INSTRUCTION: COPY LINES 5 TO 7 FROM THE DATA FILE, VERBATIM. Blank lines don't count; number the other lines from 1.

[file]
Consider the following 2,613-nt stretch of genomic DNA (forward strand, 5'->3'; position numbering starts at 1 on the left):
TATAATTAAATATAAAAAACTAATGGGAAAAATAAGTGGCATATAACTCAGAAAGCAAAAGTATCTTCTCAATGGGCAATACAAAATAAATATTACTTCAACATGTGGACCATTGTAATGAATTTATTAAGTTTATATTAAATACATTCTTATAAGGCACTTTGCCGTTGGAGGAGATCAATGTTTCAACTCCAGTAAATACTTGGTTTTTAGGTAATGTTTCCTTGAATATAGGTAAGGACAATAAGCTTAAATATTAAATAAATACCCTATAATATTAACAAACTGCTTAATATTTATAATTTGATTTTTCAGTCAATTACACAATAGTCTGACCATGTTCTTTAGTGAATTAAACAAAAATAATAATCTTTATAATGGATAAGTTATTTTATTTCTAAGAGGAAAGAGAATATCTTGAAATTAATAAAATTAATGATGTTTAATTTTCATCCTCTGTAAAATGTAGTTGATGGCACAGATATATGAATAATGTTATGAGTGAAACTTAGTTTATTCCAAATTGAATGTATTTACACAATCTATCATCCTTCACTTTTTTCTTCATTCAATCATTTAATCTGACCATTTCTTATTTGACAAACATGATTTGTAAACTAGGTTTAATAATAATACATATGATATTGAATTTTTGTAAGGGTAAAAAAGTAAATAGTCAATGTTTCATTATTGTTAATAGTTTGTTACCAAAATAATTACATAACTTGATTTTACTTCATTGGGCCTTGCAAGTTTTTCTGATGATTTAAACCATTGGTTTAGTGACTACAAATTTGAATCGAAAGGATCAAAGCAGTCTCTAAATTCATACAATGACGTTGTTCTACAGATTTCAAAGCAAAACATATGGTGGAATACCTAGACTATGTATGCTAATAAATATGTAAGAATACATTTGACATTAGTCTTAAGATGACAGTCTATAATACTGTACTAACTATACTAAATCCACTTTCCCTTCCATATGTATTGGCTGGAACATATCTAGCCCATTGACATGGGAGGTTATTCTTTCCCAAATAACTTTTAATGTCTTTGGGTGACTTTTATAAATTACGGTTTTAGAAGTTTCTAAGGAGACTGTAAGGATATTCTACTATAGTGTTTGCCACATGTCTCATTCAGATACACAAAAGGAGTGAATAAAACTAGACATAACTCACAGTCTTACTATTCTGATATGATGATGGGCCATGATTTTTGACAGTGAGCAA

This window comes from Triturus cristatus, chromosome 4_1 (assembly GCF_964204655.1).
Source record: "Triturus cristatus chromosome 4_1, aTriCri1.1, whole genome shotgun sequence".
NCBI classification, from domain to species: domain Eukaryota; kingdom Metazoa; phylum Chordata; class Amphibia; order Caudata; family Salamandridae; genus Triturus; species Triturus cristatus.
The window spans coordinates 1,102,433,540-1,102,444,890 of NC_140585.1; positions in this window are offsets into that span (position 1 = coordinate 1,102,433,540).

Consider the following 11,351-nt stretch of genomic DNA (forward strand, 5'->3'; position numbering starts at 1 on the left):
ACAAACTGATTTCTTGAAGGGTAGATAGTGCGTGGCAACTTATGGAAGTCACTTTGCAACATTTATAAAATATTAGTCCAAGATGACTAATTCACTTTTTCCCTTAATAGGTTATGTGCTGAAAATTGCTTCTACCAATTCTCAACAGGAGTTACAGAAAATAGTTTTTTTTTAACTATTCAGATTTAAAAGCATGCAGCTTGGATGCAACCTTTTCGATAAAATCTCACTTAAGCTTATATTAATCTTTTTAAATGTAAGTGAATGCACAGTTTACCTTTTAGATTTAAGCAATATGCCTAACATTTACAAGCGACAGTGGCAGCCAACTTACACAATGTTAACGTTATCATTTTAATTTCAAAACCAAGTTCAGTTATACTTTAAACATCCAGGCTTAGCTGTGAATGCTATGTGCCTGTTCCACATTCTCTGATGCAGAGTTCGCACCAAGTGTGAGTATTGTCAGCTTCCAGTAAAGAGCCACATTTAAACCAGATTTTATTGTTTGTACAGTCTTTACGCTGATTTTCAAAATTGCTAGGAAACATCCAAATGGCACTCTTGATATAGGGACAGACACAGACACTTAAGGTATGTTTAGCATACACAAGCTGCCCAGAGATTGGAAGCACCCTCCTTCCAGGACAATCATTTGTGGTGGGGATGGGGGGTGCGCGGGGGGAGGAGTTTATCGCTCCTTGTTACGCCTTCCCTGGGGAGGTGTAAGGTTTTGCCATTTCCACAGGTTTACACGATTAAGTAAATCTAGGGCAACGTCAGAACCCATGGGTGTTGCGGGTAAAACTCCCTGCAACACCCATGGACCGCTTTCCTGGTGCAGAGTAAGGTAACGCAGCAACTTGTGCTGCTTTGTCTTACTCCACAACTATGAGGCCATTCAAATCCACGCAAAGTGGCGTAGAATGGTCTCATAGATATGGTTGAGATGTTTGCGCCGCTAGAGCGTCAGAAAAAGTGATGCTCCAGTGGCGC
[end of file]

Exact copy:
NCBI classification, from domain to species: domain Eukaryota; kingdom Metazoa; phylum Chordata; class Amphibia; order Caudata; family Salamandridae; genus Triturus; species Triturus cristatus.
The window spans coordinates 1,102,433,540-1,102,444,890 of NC_140585.1; positions in this window are offsets into that span (position 1 = coordinate 1,102,433,540).

Consider the following 11,351-nt stretch of genomic DNA (forward strand, 5'->3'; position numbering starts at 1 on the left):